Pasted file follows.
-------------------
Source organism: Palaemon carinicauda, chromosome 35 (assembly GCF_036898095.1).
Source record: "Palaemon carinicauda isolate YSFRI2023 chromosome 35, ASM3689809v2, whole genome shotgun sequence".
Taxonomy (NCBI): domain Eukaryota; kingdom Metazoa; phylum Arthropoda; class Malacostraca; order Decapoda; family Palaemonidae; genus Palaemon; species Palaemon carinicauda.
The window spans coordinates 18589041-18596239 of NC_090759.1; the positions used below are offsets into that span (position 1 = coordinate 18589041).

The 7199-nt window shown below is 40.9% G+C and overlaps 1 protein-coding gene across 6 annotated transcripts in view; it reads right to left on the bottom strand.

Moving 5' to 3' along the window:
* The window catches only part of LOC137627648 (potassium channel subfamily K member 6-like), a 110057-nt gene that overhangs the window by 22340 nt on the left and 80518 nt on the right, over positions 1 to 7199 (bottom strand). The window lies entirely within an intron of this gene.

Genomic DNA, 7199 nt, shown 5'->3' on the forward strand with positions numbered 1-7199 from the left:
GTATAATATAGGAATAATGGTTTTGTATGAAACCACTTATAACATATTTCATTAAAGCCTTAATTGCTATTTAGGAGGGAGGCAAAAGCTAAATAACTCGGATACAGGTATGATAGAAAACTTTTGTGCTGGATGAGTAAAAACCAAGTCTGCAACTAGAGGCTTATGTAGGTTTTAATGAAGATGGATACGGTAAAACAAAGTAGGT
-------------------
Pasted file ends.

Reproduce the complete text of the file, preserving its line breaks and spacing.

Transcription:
Source organism: Palaemon carinicauda, chromosome 35 (assembly GCF_036898095.1).
Source record: "Palaemon carinicauda isolate YSFRI2023 chromosome 35, ASM3689809v2, whole genome shotgun sequence".
Taxonomy (NCBI): domain Eukaryota; kingdom Metazoa; phylum Arthropoda; class Malacostraca; order Decapoda; family Palaemonidae; genus Palaemon; species Palaemon carinicauda.
The window spans coordinates 18589041-18596239 of NC_090759.1; the positions used below are offsets into that span (position 1 = coordinate 18589041).

The 7199-nt window shown below is 40.9% G+C and overlaps 1 protein-coding gene across 6 annotated transcripts in view; it reads right to left on the bottom strand.

Moving 5' to 3' along the window:
* The window catches only part of LOC137627648 (potassium channel subfamily K member 6-like), a 110057-nt gene that overhangs the window by 22340 nt on the left and 80518 nt on the right, over positions 1 to 7199 (bottom strand). The window lies entirely within an intron of this gene.

Genomic DNA, 7199 nt, shown 5'->3' on the forward strand with positions numbered 1-7199 from the left:
GTATAATATAGGAATAATGGTTTTGTATGAAACCACTTATAACATATTTCATTAAAGCCTTAATTGCTATTTAGGAGGGAGGCAAAAGCTAAATAACTCGGATACAGGTATGATAGAAAACTTTTGTGCTGGATGAGTAAAAACCAAGTCTGCAACTAGAGGCTTATGTAGGTTTTAATGAAGATGGATACGGTAAAACAAAGTAGGT